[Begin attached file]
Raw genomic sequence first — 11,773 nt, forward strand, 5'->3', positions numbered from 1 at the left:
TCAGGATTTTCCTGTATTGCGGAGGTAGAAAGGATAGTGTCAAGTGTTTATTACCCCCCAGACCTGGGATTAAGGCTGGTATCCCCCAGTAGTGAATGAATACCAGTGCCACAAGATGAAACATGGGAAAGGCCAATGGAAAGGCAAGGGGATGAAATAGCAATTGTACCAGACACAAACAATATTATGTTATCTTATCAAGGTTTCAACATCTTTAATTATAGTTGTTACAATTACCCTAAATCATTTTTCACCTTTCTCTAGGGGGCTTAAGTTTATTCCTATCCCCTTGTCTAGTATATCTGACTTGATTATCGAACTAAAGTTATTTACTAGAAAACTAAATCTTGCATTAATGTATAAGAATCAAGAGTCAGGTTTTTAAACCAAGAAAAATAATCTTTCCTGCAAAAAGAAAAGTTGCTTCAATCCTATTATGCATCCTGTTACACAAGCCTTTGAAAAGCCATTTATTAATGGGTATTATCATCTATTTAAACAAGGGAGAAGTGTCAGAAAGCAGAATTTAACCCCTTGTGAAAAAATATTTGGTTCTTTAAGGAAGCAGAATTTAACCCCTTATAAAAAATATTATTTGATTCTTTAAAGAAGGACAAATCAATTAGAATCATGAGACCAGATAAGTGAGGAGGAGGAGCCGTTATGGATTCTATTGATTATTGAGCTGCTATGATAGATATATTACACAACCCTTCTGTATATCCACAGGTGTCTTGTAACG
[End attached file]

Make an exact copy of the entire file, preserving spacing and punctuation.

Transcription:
Raw genomic sequence first — 11,773 nt, forward strand, 5'->3', positions numbered from 1 at the left:
TCAGGATTTTCCTGTATTGCGGAGGTAGAAAGGATAGTGTCAAGTGTTTATTACCCCCCAGACCTGGGATTAAGGCTGGTATCCCCCAGTAGTGAATGAATACCAGTGCCACAAGATGAAACATGGGAAAGGCCAATGGAAAGGCAAGGGGATGAAATAGCAATTGTACCAGACACAAACAATATTATGTTATCTTATCAAGGTTTCAACATCTTTAATTATAGTTGTTACAATTACCCTAAATCATTTTTCACCTTTCTCTAGGGGGCTTAAGTTTATTCCTATCCCCTTGTCTAGTATATCTGACTTGATTATCGAACTAAAGTTATTTACTAGAAAACTAAATCTTGCATTAATGTATAAGAATCAAGAGTCAGGTTTTTAAACCAAGAAAAATAATCTTTCCTGCAAAAAGAAAAGTTGCTTCAATCCTATTATGCATCCTGTTACACAAGCCTTTGAAAAGCCATTTATTAATGGGTATTATCATCTATTTAAACAAGGGAGAAGTGTCAGAAAGCAGAATTTAACCCCTTGTGAAAAAATATTTGGTTCTTTAAGGAAGCAGAATTTAACCCCTTATAAAAAATATTATTTGATTCTTTAAAGAAGGACAAATCAATTAGAATCATGAGACCAGATAAGTGAGGAGGAGGAGCCGTTATGGATTCTATTGATTATTGAGCTGCTATGATAGATATATTACACAACCCTTCTGTATATCCACAGGTGTCTTGTAACG